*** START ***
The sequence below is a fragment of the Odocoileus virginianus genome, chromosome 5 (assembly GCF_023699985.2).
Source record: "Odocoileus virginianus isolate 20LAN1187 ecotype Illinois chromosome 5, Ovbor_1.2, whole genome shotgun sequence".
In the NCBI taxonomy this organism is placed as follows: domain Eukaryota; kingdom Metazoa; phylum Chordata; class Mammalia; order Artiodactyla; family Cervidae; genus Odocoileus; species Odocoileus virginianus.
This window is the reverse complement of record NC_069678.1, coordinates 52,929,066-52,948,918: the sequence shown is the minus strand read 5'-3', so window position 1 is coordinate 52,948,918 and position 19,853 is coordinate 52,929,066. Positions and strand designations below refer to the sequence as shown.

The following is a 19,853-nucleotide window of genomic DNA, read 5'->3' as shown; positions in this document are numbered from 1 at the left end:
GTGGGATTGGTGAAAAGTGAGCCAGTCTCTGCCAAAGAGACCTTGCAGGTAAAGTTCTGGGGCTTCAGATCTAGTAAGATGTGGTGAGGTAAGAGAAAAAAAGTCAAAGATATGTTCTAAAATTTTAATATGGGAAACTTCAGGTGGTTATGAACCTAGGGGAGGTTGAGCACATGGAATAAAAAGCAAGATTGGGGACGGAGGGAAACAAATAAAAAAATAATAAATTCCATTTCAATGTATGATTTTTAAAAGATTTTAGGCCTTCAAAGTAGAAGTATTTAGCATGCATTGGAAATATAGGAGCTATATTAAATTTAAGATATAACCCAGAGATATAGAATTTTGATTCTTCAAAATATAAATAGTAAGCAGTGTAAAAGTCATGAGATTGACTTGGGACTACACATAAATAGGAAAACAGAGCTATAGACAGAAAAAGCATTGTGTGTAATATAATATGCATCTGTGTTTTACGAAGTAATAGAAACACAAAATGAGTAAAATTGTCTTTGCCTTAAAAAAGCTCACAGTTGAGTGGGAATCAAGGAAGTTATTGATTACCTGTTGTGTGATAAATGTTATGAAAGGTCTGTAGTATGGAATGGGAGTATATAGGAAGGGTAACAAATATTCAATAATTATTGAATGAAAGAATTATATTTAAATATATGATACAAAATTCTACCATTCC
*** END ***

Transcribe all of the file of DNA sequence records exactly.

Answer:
The sequence below is a fragment of the Odocoileus virginianus genome, chromosome 5 (assembly GCF_023699985.2).
Source record: "Odocoileus virginianus isolate 20LAN1187 ecotype Illinois chromosome 5, Ovbor_1.2, whole genome shotgun sequence".
In the NCBI taxonomy this organism is placed as follows: domain Eukaryota; kingdom Metazoa; phylum Chordata; class Mammalia; order Artiodactyla; family Cervidae; genus Odocoileus; species Odocoileus virginianus.
This window is the reverse complement of record NC_069678.1, coordinates 52,929,066-52,948,918: the sequence shown is the minus strand read 5'-3', so window position 1 is coordinate 52,948,918 and position 19,853 is coordinate 52,929,066. Positions and strand designations below refer to the sequence as shown.

The following is a 19,853-nucleotide window of genomic DNA, read 5'->3' as shown; positions in this document are numbered from 1 at the left end:
GTGGGATTGGTGAAAAGTGAGCCAGTCTCTGCCAAAGAGACCTTGCAGGTAAAGTTCTGGGGCTTCAGATCTAGTAAGATGTGGTGAGGTAAGAGAAAAAAAGTCAAAGATATGTTCTAAAATTTTAATATGGGAAACTTCAGGTGGTTATGAACCTAGGGGAGGTTGAGCACATGGAATAAAAAGCAAGATTGGGGACGGAGGGAAACAAATAAAAAAATAATAAATTCCATTTCAATGTATGATTTTTAAAAGATTTTAGGCCTTCAAAGTAGAAGTATTTAGCATGCATTGGAAATATAGGAGCTATATTAAATTTAAGATATAACCCAGAGATATAGAATTTTGATTCTTCAAAATATAAATAGTAAGCAGTGTAAAAGTCATGAGATTGACTTGGGACTACACATAAATAGGAAAACAGAGCTATAGACAGAAAAAGCATTGTGTGTAATATAATATGCATCTGTGTTTTACGAAGTAATAGAAACACAAAATGAGTAAAATTGTCTTTGCCTTAAAAAAGCTCACAGTTGAGTGGGAATCAAGGAAGTTATTGATTACCTGTTGTGTGATAAATGTTATGAAAGGTCTGTAGTATGGAATGGGAGTATATAGGAAGGGTAACAAATATTCAATAATTATTGAATGAAAGAATTATATTTAAATATATGATACAAAATTCTACCATTCC